It’s tricky, almost dangerous, to explain myself without stereotyping, but hey, I certainly wouldn’t be the first critic to speculate on “what millennials are” these days. In my experience, I find that this particular upcoming generation is more honest and forward than the previous one, but often diffuses that honesty through irony, asides, and forced comedy. (You know, memes.)  Storks isn’t a “meme” movie, in that it didn’t inspire an array of JPEGS and GIFs tossed about on social media, but its core sentiment is easily lost in its nonsense. One could suggest that the film’s failing is exactly that – its sentiment is belittled by its chaotic cartooniness. But I feel like that’s a shallow reading of cartoon antics in general, an implicit denial of letting cartoons be cartoons. That is to say, all of those antics don’t deny the film’s sentiment, even if the characters aren’t the utterly raw, broken characters, like the ones in Bojack Horseman or Rick and Morty. The cast of Storks are lost in deeply confused, deeply aimless ways, composed of characters who are coded in youthful exuberance and confidence but not necessarily a purpose: Junior the stork (note the name) is up for promotion without any idea as to what to do when he gets it, while Tulip the human is a literal 18 year-old orphan who has no idea who she is or where she belongs.


Storks is somewhat atypical of most animated movies in that it places much of its stock on those two characters for a good portion of its runtime. All the physical gags and loose plotting is secondary to the film’s confidence in the interplay between Tulip and Junior, and essentially the voice artists Katie Crown and Andy Samberg. And it is a delightful pairing. Crown and Samberg work off each other so well that it almost feels like certain scenes were added and/or extended just to pad their interaction. Their comic conflicts and camaraderie move fast and sharply, due to the power of two actors on top of their game. Yet even through those comic interactions, Samberg and Crown don’t deny or ignore the complication of their characters in this weird, specific moment in their lives; they instead manage to exude their current turmoil through their hilarious performances. It’s not nuanced, but millennials aren’t particularly nuanced (and I mean this positively). Just because someone posts a meme that dumbly describes their current feelings doesn’t negate the fact that they’re indeed feeling that feeling.

It’s immediately present early in the film, when Tulip gleefully asks Junior to stop calling her “orphan Tulip”; she comically, but bluntly, describe how the term “hurts her heart.” Later in the film, Tulip teases Junior over his ideas on what he would do once he’s promoted. After a bit of inane, silly prodding and subsequent deflections, Junior reacts in anger: “BACK OFF” he screams. It’s a hilarious but personal response to his dilemma – what does he truly believe in? What is his personal drive upon “earning” his position, and what will he do when he achieves it? Junior is terrified of self-reflection; throughout the film, he blindly recites the corporate slogan, he sings the commercial jingle to a baby, and he grows excited over Storkcon, a convention in which its cleverest innovation is a spherical box.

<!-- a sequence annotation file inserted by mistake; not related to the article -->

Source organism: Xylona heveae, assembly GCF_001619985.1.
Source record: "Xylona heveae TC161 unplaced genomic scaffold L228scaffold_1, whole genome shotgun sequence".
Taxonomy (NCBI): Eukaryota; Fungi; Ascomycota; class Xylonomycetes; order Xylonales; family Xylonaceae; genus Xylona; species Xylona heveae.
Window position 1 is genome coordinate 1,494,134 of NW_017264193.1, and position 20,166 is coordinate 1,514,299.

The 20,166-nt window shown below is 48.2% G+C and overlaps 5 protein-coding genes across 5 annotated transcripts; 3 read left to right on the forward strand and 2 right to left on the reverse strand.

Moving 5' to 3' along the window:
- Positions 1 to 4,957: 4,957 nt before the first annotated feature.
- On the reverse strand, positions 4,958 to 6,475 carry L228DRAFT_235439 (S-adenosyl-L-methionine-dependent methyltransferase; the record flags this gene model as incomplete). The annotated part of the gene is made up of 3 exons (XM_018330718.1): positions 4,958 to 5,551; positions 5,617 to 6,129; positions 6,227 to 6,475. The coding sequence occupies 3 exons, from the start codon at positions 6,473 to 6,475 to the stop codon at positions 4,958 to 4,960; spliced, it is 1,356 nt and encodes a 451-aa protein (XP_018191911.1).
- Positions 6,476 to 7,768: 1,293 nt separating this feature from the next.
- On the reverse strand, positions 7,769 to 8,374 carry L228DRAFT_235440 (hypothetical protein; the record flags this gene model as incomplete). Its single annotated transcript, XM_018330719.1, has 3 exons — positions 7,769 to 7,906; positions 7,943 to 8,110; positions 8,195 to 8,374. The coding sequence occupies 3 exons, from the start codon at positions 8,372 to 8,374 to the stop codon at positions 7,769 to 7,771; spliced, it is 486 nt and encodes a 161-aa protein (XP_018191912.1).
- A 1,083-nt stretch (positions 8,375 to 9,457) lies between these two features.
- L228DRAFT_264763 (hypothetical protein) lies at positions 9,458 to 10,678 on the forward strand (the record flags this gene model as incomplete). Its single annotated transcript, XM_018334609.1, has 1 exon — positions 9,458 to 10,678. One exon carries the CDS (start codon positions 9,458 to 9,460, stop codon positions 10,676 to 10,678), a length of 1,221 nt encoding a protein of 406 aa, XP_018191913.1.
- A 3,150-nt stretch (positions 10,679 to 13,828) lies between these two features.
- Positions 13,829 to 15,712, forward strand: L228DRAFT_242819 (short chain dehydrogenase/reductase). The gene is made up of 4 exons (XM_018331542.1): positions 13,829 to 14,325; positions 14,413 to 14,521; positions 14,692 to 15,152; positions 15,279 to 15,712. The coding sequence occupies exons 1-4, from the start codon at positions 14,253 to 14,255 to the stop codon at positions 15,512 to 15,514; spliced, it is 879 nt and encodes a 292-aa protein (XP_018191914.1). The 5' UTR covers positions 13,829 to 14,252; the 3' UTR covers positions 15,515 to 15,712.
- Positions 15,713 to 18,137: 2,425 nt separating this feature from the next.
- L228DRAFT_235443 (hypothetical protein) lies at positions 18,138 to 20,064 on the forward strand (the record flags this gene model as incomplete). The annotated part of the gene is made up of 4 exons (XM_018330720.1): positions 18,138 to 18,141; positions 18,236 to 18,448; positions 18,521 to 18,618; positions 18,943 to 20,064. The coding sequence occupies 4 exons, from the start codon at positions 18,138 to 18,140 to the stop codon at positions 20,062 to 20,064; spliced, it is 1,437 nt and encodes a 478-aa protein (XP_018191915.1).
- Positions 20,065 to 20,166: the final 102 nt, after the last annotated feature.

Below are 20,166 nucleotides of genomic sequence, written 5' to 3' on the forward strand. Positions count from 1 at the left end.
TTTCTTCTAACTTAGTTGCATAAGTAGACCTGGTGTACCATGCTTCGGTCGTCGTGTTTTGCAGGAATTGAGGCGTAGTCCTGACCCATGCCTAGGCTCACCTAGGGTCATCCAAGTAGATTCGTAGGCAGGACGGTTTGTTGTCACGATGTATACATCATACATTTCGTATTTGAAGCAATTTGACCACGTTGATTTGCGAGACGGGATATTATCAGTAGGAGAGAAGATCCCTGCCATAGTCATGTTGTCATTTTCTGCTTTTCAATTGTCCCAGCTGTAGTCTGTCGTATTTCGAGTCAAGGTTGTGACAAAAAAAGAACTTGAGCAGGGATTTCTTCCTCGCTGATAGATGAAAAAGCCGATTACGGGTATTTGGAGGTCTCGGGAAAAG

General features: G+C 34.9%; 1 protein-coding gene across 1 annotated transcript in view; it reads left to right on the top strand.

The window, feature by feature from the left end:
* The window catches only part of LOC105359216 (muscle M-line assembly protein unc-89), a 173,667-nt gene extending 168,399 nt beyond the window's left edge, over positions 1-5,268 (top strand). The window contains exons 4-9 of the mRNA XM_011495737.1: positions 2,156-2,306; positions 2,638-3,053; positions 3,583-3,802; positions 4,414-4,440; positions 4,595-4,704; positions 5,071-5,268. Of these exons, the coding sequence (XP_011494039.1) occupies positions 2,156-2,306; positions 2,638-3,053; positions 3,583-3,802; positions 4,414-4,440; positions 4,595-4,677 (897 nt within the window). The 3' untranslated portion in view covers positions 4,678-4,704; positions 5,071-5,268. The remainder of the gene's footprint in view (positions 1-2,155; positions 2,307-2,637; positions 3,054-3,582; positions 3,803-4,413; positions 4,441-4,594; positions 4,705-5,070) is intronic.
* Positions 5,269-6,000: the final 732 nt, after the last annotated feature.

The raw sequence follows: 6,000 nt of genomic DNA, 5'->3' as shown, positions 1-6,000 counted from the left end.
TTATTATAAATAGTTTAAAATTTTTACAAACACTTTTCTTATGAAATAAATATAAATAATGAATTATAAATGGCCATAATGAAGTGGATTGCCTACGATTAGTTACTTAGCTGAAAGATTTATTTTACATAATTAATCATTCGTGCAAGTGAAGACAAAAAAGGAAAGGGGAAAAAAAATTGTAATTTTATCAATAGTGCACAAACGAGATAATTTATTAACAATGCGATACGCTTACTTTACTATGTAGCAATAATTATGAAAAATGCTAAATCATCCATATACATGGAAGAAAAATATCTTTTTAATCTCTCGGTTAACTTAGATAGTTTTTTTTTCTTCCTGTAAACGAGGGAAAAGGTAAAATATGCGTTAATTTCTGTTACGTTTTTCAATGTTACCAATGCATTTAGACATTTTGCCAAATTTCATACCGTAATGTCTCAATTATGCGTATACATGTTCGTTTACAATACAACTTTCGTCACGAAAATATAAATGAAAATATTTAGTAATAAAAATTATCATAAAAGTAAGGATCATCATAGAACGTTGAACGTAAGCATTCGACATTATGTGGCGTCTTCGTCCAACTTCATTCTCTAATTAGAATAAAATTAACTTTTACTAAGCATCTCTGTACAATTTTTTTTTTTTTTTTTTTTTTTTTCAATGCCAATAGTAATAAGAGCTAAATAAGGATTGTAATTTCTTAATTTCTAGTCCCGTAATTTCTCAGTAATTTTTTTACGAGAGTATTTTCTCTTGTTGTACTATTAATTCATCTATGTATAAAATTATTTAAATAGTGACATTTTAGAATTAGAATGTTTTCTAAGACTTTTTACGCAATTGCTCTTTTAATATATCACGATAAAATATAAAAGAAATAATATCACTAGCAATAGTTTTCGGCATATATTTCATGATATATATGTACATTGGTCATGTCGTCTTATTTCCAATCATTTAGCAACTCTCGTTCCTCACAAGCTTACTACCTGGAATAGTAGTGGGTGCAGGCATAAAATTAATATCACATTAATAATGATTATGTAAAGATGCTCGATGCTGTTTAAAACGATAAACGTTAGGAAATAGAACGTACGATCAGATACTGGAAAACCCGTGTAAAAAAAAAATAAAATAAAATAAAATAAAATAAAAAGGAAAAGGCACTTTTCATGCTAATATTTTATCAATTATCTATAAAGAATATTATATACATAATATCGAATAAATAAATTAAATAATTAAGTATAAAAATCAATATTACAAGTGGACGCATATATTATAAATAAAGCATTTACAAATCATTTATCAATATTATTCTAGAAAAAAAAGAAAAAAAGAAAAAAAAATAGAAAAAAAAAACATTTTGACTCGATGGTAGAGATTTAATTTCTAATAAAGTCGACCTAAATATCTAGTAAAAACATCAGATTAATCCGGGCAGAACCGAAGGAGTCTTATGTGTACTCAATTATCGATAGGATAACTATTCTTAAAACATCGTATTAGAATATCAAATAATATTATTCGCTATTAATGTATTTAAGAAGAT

I don’t think millennials aren’t especially hostile to capitalism, so much that they’re more readily and willing to question and criticize it. “Climbing the ladder” is still the goal of many young people, but as it becomes clear that such an achievement is more complex and fraught these days (financially, socially, and mentally), millennials at the very least need a real sense of purpose within the system that goes beyond “it’s just what you do.” Junior’s mind literally explodes when he gets that promotion early in the movie, yet the story showcases his reluctance to articulate what, exactly, he would want to do once he achieves this. Tulip’s assured ideas push back against Junior’s smarmy question over what she would do in his position, but it also reinforces how specifically lost Junior is in this particular point in his life.

Speaking of Tulip: I just have to say that the Storks’ co-lead is a fantastic character. She pulsates with such life and personality, a funny and quirky being who also shades a lot of complexity in her actions and her vocal performances – and in her animation. Tulip is a brilliant young girl who never is given her due: she invented (and fixed) a flying machine that doubled as a boat after a plane crash, and her rocket packs actually work before one of her test subjects take things too far. (You then want to question whether “Tulip’s help” really was the cause of the company’s low profit margins.) Let’s be blunt: there’s a clear, prescient feminist message here. A smart, capable woman whose ideas are dismissed, who can’t even be seen as a real person without the “orphan” qualifier? Really, there’s enough here that could fit an essay on its own. (This also ties into capitalism’s problematic approach within a social context, but again, that’s worthy of its own, separate critique.)